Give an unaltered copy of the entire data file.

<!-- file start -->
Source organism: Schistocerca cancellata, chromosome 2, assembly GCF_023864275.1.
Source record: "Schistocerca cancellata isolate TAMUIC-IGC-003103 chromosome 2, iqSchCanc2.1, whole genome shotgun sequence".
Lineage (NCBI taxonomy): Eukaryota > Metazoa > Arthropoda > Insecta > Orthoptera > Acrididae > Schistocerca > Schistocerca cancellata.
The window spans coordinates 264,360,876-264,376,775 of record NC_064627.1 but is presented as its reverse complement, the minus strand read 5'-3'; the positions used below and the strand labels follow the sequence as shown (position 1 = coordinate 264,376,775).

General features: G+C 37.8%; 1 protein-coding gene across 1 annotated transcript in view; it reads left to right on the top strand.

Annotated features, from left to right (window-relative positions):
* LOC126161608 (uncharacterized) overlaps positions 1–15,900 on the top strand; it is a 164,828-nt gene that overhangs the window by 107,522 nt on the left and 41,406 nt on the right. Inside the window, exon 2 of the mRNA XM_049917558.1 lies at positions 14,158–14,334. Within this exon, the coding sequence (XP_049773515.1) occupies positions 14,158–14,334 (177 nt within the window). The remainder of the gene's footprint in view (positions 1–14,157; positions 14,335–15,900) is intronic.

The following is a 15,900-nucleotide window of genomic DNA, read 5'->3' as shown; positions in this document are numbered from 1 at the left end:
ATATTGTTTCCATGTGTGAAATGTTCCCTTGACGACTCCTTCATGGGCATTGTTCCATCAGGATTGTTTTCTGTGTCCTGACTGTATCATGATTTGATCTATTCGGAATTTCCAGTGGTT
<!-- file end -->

Source organism: Schistocerca cancellata, chromosome 2, assembly GCF_023864275.1.
Source record: "Schistocerca cancellata isolate TAMUIC-IGC-003103 chromosome 2, iqSchCanc2.1, whole genome shotgun sequence".
Lineage (NCBI taxonomy): Eukaryota > Metazoa > Arthropoda > Insecta > Orthoptera > Acrididae > Schistocerca > Schistocerca cancellata.
The window spans coordinates 264,360,876-264,376,775 of record NC_064627.1 but is presented as its reverse complement, the minus strand read 5'-3'; the positions used below and the strand labels follow the sequence as shown (position 1 = coordinate 264,376,775).

General features: G+C 37.8%; 1 protein-coding gene across 1 annotated transcript in view; it reads left to right on the top strand.

Annotated features, from left to right (window-relative positions):
* LOC126161608 (uncharacterized) overlaps positions 1–15,900 on the top strand; it is a 164,828-nt gene that overhangs the window by 107,522 nt on the left and 41,406 nt on the right. Inside the window, exon 2 of the mRNA XM_049917558.1 lies at positions 14,158–14,334. Within this exon, the coding sequence (XP_049773515.1) occupies positions 14,158–14,334 (177 nt within the window). The remainder of the gene's footprint in view (positions 1–14,157; positions 14,335–15,900) is intronic.

The following is a 15,900-nucleotide window of genomic DNA, read 5'->3' as shown; positions in this document are numbered from 1 at the left end:
ATATTGTTTCCATGTGTGAAATGTTCCCTTGACGACTCCTTCATGGGCATTGTTCCATCAGGATTGTTTTCTGTGTCCTGACTGTATCATGATTTGATCTATTCGGAATTTCCAGTGGTT